Huskies, Ducks square off in unique rivalry

Huskies, Ducks square off in unique rivalry

Huskies, Ducks square off in unique rivalry -

Junior Jeff Hawke and the Huskies own an 18-match winning streak over Oregon that stretches over a whole decade. The UW junior calls the series between the Huskies and Ducks the biggest rivalry the UW men’s tennis team has.

Photo by Anastasia Stepankowsky

Jeff Hawke shifts uncomfortably in his chair, tilts his head, and scrunches his face up. The junior on the Washington men’s tennis team would rather not voice his opinions on Oregon.

It’s OK. His feelings are pretty clear anyway.

Hawke calls the UW’s rivalry with Oregon “the biggest one we have.” Because Washington State doesn’t have a men’s tennis program, he is probably right. But when it comes to the Huskies and the Ducks, it’s not all bad-blood and border wars. When the teams face off in the Ducks’ Student Tennis Center on Friday at 5 p.m., they will be playing the 133rd chapter of a series that strings together two schools in an intense rivalry that features a lot of friendly fire.

When head coach Matt Anger first came to the UW in 1994, the Huskies and Ducks, the other men’s tennis program in the Pac-10’s Northern Division, were thought so far below their southern counterparts that they were not allowed to host the powerhouse California or Arizona teams for conference matches. So Anger had to team up with then-Oregon head coach Chris Russell to convince the league to create a more fair conference schedule. It took Anger three years to succeed, but when he did, he knew he hadn’t done it alone.

“We definitely worked together,” Anger said. “While the day we played, we were obvious opponents and competitors … we definitely worked together as well because we knew that we were fighting some similar battles.”

Anger is still fighting alongside Russell, but the former Duck head coach is now sporting purple and gold. Russell jumped to the UW in 2005 after nine years in Eugene, Ore., in which he led the Ducks to two NCAA tournament runs. Oregon went to the tournament in 2000, when Russell was also named Pac-10 Coach of the Year, and 2004.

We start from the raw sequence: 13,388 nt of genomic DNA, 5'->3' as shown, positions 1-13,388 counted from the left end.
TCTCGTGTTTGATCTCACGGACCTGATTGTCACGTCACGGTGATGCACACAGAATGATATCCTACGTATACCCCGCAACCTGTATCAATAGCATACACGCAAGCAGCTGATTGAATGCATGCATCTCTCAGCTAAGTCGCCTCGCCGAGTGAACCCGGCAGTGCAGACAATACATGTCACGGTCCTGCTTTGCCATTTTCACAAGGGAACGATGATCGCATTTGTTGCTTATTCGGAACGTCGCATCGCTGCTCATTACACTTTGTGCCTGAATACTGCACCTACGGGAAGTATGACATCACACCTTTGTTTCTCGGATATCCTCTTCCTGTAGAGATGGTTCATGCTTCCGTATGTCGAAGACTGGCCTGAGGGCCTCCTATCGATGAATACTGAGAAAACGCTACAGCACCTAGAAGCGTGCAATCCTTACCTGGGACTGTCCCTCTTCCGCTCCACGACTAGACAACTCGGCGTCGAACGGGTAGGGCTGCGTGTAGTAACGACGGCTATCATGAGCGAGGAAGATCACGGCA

During Russell’s last year with the Ducks, the UW lost to Oregon on Feb. 29, 2004. That was the last time the Huskies lost to Oregon, which makes the now-UW associate head coach the last Oregon head coach to beat the UW.

Senior Max Manthou, whose parents both went to the UW and has bled purple and gold for as long as he can remember, feels the weight of the rivalry. He knows the history between the teams, and especially doesn’t want the UW’s 18-match winning streak to end on his accord. But there will also be something else weighing on Manthou’s mind Friday.

Manthou had a very friendly, but very competitive rivalry with former Oregon star Alex Rovello. The two Pacific Northwest products spent a lot of time competing against each other in juniors and high school. Rovello died in a diving accident last summer, and Manthou said Friday’s match will be emotional for him.

He said he will try to focus on the task at hand Friday and help his team secure their 19th straight win over the Ducks, but in a rivalry as intricate as the one the UW shares with Oregon, Manthou knows it won’t come easily.

“It’s been a long time, but I think this year is going to be tougher than ever,” he said. “I think we feel like we’re the underdog.”


— The Huskies play Boise State in Eugene on Saturday at 2:30 p.m. The UW beat the Broncos last season in Seattle.

— Anger was elected to the ITA Hall of Fame on Wednesday as a player. He was a three-time All-American in as many years with USC from 1982-1984.

Reach Sports Editor Thuc Nhi Nguyen at sports@dailyuw.com. Twitter: @thucnhi21

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